Nestor L lives with his father. He is responsible for running errands and cleaning. His father is employed. There are 3 children in the family.
Soccer, playing ball games and playing group games are Nestor L's favorite activities. In middle school his performance is above average and he also regularly attends Bible class.
Because of your sponsorship, Nestor L will have new opportunities to learn and grow physically, mentally, and spiritually. Thank you for your concern and prayers.
Nestor L lives in the mountainous community of Rebolo, home to approximately 3,500 residents. Typical houses are constructed of cement. The most commonly spoken language is Spanish.
The regional diet consists of maize, beans, bananas, fish, cassava and rice. Common health problems in this area include respiratory infections, otitis (inflammation of the ear) and malnutrition. Most adults in Rebolo are unemployed but some work as street vendors and earn the equivalent of $188 per month. The community has water and electricity but needs schools and employment opportunities.
Your sponsorship allows the staff of Asambleas de Dios Student Center to provide Nestor L with Bible teaching, medical care, nutritious meals, psychological evaluations, recreational activities, academic support, educational classes and literacy training.
Surrounded by the Andes Mountains, Colombia's terrain ranges from the cooler highlands to the tropical coast along the Caribbean Sea and Pacific Ocean. Vast stretches of lowlands east of the mountains are thinly populated and only partially explored.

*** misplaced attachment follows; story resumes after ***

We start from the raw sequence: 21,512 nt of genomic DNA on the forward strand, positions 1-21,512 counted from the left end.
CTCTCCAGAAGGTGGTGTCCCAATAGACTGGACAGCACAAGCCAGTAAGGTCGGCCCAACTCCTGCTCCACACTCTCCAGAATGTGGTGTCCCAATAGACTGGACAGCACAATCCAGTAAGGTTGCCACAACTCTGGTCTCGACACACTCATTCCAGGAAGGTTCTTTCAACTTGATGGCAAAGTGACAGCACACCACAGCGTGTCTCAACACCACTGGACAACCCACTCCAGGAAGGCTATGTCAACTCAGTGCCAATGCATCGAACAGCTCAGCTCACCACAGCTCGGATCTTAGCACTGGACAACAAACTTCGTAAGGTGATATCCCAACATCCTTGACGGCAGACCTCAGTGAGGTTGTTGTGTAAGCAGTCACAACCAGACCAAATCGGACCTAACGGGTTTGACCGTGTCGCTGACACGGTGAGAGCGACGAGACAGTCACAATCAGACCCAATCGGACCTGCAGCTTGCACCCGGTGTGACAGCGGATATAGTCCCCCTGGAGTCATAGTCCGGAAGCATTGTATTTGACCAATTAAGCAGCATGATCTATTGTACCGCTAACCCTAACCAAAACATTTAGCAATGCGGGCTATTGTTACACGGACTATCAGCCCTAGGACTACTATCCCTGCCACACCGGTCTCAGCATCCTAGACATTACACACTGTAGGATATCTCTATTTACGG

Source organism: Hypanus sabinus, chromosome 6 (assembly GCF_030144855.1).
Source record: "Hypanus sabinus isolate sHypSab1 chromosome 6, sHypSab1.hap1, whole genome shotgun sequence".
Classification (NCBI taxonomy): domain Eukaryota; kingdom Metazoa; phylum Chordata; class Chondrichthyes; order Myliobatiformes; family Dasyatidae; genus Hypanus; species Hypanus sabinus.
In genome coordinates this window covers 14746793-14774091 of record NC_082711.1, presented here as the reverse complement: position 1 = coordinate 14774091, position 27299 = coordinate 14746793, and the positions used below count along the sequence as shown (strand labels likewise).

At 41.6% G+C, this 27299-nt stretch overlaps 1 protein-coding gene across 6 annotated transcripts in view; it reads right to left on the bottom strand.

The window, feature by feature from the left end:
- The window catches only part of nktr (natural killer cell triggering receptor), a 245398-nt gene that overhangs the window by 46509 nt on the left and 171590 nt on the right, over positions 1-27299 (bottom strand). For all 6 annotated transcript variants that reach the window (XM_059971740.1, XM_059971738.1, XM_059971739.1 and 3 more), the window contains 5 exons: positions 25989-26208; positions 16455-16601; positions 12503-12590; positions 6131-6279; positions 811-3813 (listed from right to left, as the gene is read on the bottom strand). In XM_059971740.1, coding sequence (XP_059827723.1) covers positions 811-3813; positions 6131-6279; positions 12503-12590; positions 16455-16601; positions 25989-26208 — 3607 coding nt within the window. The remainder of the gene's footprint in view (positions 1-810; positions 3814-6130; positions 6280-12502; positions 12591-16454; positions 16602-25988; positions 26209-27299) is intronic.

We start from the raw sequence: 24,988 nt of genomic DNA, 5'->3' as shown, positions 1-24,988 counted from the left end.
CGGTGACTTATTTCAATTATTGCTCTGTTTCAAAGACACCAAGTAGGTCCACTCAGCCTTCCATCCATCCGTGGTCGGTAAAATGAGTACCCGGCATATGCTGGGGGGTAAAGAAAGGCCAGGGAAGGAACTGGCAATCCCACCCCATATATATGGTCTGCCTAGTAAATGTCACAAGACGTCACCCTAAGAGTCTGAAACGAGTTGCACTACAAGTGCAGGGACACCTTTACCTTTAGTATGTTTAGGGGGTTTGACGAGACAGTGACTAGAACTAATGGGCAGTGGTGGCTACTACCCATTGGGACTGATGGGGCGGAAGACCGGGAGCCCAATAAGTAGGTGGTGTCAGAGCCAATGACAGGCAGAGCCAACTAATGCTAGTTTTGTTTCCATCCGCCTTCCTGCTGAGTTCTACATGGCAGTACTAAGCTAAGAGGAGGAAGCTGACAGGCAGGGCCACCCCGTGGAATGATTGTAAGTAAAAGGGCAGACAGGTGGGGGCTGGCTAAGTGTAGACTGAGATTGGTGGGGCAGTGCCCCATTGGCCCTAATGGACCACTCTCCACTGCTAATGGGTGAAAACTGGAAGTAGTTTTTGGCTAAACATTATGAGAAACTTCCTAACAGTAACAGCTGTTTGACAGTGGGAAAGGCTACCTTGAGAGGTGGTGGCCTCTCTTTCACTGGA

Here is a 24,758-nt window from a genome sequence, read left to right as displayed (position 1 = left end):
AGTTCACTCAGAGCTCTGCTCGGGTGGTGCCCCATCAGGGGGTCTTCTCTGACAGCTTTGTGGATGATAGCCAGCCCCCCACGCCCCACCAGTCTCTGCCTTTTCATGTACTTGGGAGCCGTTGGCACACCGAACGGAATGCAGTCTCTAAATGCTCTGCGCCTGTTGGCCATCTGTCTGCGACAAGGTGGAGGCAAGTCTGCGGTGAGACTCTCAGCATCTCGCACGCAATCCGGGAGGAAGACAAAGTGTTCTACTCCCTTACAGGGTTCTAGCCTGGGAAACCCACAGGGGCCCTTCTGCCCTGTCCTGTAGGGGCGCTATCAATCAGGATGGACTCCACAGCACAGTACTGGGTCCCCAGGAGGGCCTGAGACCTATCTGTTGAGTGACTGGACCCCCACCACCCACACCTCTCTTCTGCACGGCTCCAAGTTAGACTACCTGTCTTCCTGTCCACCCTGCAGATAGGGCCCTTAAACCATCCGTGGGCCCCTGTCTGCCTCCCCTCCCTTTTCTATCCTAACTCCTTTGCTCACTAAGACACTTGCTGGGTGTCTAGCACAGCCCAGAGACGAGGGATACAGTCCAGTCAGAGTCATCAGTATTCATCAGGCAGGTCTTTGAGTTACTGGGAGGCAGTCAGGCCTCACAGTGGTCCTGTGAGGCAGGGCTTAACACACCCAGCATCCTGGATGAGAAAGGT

Two of Colombia's main exports are coffee and oil, though drug trafficking is a serious problem. About 73 percent of the population is urban, and most Colombians are Catholic. The racial makeup includes mestizos (Spanish and Native American), Europeans, those of black and white ancestry, and those of black and Native American ancestry. Spanish is the official language. Compassion works in Colombia's most populated northern regions.
Since its liberation from Spain in the early 19th century, Colombia has violently struggled to find its identity. In 1886, Colombia established its first constitution, which was modified and updated in 1991. The document established the basic present-day government structure consolidating the central government, ending rivalries among political factions, and creating the oldest democracy in Latin America. Yet peaceful coexistence among the multiethnic and multiparty groups in this country remains elusive. Despite a growing sense of confidence in the economy helped in part by a free trade agreement with the United States, Colombia resides in a perpetual state of political and social turmoil. Warring factions have battled for control since independence. Thousands of political figures have been massacred, and paramilitary groups that formed have installed a legacy of terrorism that ravages the country today. The National Front brought a measure of stability in the 1960s, but for all the gains made, Colombia is still plagued by political corruption, drug wars, guerrilla activity and terrorist violence.
Map of Colombia
Child's Location: East Barranquilla